Court orders are the legally binding declarations made by judges which fulfil the purpose of resolving a dispute and outlining the obligations which each party must perform. Family Law proceedings are often quite lengthy, with most parties waiting at years for a final hearing, so interim orders ensure that the needs of all the parties are met in a timely manner. These delays make it essential that parties seek legal assistance when applying for interim orders so that the appropriate care and diligence can be taken in preparing and presenting their case.

What are Interim Orders?

Interim orders are temporary orders which are put into place until final orders are made by the Court, which brings the matter to an end. Judges determine interim applications based on the facts and circumstances of each case which is derived from the material filed by each party.

In Family Law matters, interim orders may relate to issues such as parenting or financial matters in separation. In relation to parenting orders, the court must consider the best interests of the child. An interim order may provide families with a sense of stability. In relation to financial orders, an interim order may provide the basis as to which of their properties they are permitted to use or sell while the matter is ongoing. Other common terms pertaining to interim orders in family law include:

  • Allocation of parental responsibility,
  • Living and communication arrangements for children,
  • Instructions to attend upon a family consultant to obtain a family report
  • Instructions for a party to undergo drug or alcohol testing, or
  • The appointment of an independent children’s lawyer (ICL), as necessary.

Interim orders differ from final orders which conclude the proceedings, as well as consent orders which arise out of an agreement between the parties. Final orders are not necessarily irrevocable, as both parties in family law proceedings may have the right to set aside those orders or apply for a change to the orders in the event of a substantial change in circumstances.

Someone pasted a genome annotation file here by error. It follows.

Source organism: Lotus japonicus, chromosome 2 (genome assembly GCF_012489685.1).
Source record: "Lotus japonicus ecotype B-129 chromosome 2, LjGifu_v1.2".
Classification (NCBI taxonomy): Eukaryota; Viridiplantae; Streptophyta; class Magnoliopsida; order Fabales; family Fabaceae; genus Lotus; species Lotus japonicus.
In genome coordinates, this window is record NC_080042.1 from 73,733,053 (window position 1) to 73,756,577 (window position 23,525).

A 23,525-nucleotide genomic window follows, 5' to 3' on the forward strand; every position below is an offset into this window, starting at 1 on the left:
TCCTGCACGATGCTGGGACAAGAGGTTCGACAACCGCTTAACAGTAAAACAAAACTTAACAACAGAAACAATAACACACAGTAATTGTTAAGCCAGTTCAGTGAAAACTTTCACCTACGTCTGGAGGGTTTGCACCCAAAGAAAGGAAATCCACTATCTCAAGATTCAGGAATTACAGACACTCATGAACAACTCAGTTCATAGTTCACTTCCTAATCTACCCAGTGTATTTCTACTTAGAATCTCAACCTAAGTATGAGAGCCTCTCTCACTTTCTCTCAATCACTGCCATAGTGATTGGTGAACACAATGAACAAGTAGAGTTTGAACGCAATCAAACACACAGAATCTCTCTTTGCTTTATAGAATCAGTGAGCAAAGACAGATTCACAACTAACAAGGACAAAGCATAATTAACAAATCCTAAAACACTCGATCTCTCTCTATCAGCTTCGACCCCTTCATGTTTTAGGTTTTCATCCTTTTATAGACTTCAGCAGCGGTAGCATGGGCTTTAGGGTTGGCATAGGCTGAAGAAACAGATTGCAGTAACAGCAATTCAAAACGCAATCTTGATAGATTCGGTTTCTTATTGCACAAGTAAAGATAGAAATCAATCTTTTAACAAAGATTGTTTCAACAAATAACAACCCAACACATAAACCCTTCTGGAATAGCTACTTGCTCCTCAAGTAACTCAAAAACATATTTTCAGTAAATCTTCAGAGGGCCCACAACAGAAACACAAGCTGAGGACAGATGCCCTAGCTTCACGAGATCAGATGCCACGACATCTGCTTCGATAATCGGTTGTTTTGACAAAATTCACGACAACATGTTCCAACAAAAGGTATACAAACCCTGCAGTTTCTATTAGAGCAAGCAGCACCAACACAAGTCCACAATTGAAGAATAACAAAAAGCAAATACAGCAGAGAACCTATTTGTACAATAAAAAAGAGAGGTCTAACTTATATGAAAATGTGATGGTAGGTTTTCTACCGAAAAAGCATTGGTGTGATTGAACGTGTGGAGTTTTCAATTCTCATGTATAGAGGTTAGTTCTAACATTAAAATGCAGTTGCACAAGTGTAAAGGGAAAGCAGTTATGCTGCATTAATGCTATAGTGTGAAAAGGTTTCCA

Applying for Interim Orders

Each Family Law proceeding commences with the filing of an initiating application. One party must file that initiating application and the other party files a response to that application. This will set out the interim and final orders you are asking the court to make. Generally you will be unable to file for interim orders until you have filed an application for final orders. These applications all need to make it clear to the court what orders you are seeking and the evidence to support them. Any person who is concerned with the care, welfare and development of children can apply for interim parenting orders.

For financial matters in a divorce, either party to the marriage can apply within 12 months of the divorce order taking effect and for financial matters when a de facto relationship breaks down, either party to the relationship may apply within 2 years of the breakdown of the relationship. There are various exceptions in filing out of time, and we strongly advise that you seek legal advice in the event you are faced with this issue.

Case Study: Relocation of Children

Many family law matters that appear in interim hearings involve the relocation of children by one parent before divorce or settlement proceedings are finalised. As reinforced in the recent case of Brant v Brant [2021] FamCA 91, interim orders can be made to undo a parent’s attempt to relocate children before a final hearing and enforce the best interests of the child and shared parental responsibility. In that case, the mother had relocated her two children and enrolled one child in a new school without consultation or consent from the father. The father then sought an interim order for the mother and children to return to the area, offering exclusive occupancy of the matrimonial home and payment of child support to facilitate this arrangement. The Court found that the relocation may have had an adverse impact on the meaningful relationship the children have with their father, and that the relocation should be temporarily reversed until final orders could be made. It is important to note however that where there is an interim hearing regarding children, the overriding consideration of the Family Court is determining what is in the best interests of the children.

Navigating a separation or divorce can be a highly stressful and emotional time for you and your family. At Etheringtons we provide a compassionate and skilled approach to family law matters. If you need further advice or assistance regarding interim orders or other family law matters, please contact one of our experienced solicitors on (02) 9963 9800 or via our contact form.